15. ^ Diewert (1982, pp. 552–553): Diewert, W. E. (1982). "12 Duality approaches to microeconomic theory". In  
  16. ^ Farrell, M. J. (August 1959). "The Convexity assumption in the theory of competitive markets".  
  17. ^ Bator, Francis M. (October 1961a). "On convexity, efficiency, and markets". The Journal of Political Economy 69 (5): 480–483.  
  18. ^  

    Koopmans (1961, p. 478) and others—for example, Farrell (1959, pp. 390–391) and Farrell (1961a, p. 484), Bator (1961, pp. 482–483), Rothenberg (1960, p. 438), and Starr (1969, p. 26)—commented on Koopmans (1957, pp. 1–126, especially 9–16 [1.3 Summation of opportunity sets], 23–35 [1.6 Convex sets and the price implications of optimality], and 35–37 [1.7 The role of convexity assumptions in the analysis]):


  19. ^ Rothenberg (1960, p. 447): Rothenberg, Jerome (October 1960). "Non-convexity, aggregation, and Pareto optimality". The Journal of Political Economy 68 (5): 435–468.  )
  20. ^ Arrow & Hahn (1980, p. 182)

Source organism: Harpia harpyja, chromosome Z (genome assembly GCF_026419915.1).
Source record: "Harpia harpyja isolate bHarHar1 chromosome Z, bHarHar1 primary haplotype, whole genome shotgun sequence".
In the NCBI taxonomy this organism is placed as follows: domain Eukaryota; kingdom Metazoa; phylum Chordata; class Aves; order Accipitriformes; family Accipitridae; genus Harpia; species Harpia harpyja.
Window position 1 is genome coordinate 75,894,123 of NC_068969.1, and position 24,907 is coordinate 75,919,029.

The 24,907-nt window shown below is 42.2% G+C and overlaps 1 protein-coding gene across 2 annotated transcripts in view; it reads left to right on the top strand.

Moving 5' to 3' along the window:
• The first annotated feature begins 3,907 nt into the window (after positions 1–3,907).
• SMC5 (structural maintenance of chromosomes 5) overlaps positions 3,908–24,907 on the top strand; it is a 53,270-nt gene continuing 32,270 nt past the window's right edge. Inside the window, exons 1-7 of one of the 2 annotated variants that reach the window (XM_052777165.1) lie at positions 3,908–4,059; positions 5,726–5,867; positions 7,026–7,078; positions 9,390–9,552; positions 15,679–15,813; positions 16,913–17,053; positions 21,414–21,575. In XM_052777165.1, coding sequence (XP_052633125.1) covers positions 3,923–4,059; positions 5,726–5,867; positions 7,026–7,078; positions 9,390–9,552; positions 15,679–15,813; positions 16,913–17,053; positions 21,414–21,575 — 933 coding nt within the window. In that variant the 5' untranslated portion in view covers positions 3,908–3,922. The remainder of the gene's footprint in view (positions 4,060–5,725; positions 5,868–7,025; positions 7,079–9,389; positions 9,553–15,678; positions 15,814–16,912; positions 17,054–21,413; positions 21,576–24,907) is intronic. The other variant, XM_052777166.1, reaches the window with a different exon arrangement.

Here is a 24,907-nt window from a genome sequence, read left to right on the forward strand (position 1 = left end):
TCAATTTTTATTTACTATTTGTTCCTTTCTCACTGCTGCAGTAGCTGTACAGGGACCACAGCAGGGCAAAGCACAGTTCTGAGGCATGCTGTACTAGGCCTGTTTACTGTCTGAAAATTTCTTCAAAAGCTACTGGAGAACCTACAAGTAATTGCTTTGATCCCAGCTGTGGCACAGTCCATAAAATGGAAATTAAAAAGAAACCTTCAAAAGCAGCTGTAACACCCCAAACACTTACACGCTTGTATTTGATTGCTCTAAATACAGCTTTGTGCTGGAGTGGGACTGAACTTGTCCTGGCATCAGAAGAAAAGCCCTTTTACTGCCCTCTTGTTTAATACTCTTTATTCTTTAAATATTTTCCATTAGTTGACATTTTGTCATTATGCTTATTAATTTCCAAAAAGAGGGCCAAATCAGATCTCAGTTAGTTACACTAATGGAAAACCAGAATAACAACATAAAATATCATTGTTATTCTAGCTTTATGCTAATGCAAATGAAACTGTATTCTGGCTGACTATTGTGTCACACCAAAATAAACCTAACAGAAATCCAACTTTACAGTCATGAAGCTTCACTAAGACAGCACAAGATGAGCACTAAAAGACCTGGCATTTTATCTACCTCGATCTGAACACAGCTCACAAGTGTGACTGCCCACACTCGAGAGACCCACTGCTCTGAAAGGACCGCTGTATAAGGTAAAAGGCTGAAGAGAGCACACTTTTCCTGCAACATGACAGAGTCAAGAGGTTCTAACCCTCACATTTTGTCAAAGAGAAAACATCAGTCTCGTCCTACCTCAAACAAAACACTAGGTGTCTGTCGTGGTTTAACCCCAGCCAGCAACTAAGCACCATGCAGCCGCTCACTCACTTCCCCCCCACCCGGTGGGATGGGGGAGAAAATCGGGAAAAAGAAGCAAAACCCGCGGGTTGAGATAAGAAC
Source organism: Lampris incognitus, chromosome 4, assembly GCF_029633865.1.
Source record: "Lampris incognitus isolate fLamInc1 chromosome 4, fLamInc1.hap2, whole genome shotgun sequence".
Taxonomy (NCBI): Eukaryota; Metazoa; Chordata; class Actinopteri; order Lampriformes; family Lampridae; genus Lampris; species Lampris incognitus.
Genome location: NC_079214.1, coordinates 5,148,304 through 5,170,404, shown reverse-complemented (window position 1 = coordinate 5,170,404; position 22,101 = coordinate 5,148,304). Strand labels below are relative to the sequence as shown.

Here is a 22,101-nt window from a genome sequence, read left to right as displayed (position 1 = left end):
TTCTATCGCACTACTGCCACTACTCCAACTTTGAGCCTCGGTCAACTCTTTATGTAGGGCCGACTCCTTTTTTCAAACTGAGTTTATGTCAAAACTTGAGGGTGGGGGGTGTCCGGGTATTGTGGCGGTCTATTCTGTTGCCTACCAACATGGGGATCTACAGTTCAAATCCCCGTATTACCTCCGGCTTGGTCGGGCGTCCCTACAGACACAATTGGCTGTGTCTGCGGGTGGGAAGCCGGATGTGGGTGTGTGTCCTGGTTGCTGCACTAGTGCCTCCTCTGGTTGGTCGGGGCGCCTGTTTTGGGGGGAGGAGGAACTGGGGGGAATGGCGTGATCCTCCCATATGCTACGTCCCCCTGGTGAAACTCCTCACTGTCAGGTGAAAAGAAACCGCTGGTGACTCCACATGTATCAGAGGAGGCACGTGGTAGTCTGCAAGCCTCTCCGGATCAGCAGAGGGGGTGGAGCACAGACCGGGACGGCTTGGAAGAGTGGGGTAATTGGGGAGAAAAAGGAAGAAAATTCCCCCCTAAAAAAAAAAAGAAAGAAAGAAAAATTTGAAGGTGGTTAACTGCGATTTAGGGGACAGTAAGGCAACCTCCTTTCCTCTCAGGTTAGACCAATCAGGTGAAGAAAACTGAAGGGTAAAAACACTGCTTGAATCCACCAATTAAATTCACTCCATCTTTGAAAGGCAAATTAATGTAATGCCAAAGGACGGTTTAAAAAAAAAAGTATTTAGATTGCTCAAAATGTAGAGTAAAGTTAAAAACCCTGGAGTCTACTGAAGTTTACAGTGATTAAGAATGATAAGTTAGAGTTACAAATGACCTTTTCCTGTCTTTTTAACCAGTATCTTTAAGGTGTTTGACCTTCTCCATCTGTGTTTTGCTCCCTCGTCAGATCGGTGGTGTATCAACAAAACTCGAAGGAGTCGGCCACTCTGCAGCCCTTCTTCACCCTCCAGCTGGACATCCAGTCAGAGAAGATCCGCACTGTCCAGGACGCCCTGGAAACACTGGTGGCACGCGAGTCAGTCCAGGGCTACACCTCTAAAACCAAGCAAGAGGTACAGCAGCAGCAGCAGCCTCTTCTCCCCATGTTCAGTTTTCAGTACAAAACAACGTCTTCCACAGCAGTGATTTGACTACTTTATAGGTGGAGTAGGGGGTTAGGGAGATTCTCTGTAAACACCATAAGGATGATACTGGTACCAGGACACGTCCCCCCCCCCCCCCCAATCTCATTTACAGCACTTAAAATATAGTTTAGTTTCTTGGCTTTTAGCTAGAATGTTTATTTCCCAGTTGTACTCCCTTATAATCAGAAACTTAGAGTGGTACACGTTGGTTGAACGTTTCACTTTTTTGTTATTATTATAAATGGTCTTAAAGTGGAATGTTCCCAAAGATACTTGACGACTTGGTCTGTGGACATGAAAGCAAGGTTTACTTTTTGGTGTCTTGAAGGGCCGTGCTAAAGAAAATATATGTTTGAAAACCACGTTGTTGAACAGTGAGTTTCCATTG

21. ^ Shapley & Shubik (1966, p. 806):  
  22. ^ Aumann (1966, pp. 1–2):   Aumann (1966) builds on two papers: Aumann (1964, 1965)



  23. ^ Taking the convex hull of non-convex preferences had been discussed earlier by Wold (1943b, p. 243) and by Wold & Juréen (1953, p. 146), according to Diewert (1982, p. 552).
  24. ^ Pages 392–399 and page 188:  

    Pages 52–55 with applications on pages 145–146, 152–153, and 274–275:  

    Theorem C(6) on page 37 and applications on pages 115-116, 122, and 168:  

  25. ^  

    Page 628:  

  26. ^ Page 169 in the first edition: Starr, Ross M. (2011). "8 Convex sets, separation theorems, and non-convex sets in RN". General equilibrium theory: An introduction (Second ed.). Cambridge: Cambridge University Press.